"No," Grant said. "Just the best way to live out here." Grant explained that in 1978, the first year of the excavations, they had come out in North Slope octahedral tents, the most advanced available. But the tents always blew over in the wind. They tried other kinds of tents, with the same result. Finally they started putting up tipis, which were larger inside, more comfortable, and more stable in wind. "These're Blackfoot tipis, built around four poles," Grant said. "Sioux tipis are built around three. But this used to be Blackfoot territory, so we thought . . ."

"Uh-huh," Morris said. "Very fitting." He squinted at the desolate landscape and shook his head. "How long you been out here?"

"About sixty cases," Grant said. When Morris looked surprised, he explained, "We measure time in beer. We start in June with a hundred cases. We've gone through about sixty so far."

"Sixty-three, to be exact," Ellie Sattler said, as they reached the trailer. Grant was amused to see Morris gaping at her. Ellie was wearing cut-off jeans and a workshirt tied at her midriff. She was twenty-four and darkly tanned. Her blond hair was pulled back.

"Ellie keeps us going," Grant said, introducing her. "She's very good at what she does."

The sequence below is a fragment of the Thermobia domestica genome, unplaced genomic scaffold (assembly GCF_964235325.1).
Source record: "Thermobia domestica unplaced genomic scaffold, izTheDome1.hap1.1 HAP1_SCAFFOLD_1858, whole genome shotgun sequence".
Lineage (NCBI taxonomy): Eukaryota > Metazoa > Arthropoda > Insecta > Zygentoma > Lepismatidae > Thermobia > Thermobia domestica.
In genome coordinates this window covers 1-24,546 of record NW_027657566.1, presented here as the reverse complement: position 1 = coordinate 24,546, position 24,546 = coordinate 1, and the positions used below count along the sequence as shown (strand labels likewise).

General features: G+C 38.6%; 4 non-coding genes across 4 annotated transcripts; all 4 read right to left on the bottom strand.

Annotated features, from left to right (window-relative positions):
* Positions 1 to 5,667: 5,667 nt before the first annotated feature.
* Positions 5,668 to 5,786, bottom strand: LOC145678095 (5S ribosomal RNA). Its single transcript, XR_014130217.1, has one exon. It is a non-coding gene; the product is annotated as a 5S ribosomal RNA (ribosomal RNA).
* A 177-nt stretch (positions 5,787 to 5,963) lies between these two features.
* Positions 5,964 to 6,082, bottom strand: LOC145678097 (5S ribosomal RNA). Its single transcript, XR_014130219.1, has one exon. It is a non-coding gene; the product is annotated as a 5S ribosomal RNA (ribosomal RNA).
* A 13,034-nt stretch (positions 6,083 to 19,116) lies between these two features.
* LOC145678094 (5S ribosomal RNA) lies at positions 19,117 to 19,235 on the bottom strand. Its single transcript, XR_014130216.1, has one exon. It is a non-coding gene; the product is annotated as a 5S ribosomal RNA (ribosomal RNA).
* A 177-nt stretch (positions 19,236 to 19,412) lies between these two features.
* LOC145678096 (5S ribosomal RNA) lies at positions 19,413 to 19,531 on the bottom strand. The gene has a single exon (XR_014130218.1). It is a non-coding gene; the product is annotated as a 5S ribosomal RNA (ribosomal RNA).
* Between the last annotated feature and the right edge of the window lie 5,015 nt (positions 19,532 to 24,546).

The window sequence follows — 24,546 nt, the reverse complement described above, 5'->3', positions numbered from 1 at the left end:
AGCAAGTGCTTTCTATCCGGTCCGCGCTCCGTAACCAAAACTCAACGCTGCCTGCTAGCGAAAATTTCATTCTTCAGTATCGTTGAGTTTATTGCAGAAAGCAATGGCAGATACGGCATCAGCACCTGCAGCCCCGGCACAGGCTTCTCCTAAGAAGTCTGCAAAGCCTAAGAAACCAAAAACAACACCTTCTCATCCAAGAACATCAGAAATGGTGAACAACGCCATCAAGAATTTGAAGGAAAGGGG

"What does she do?" Morris asked.

"Paleobotany," Ellie said. "And I also do the standard field preps." She opened the door and they went inside.

The air conditioning in the trailer only brought the temperature down to eighty-five degrees, but it seemed cool after the midday beat. The trailer had a series of long wooden tables, with tiny bone specimens neatly laid out, tagged and labeled. Farther along were ceramic dishes and crocks. There was a strong odor of vinegar.

Morris glanced at the bones. "I thought dinosaurs were big," he said.

"They were," Ellie said. "But everything you see here comes from babies. Snakewater is important primarily because of the number of dinosaur nesting sites here. Until we started this work, there were hardly any infant dinosaurs known. Only one nest had ever been found, in the Gobi Desert. We've discovered a dozen different hadrosaur nests, complete with eggs and bones of infants."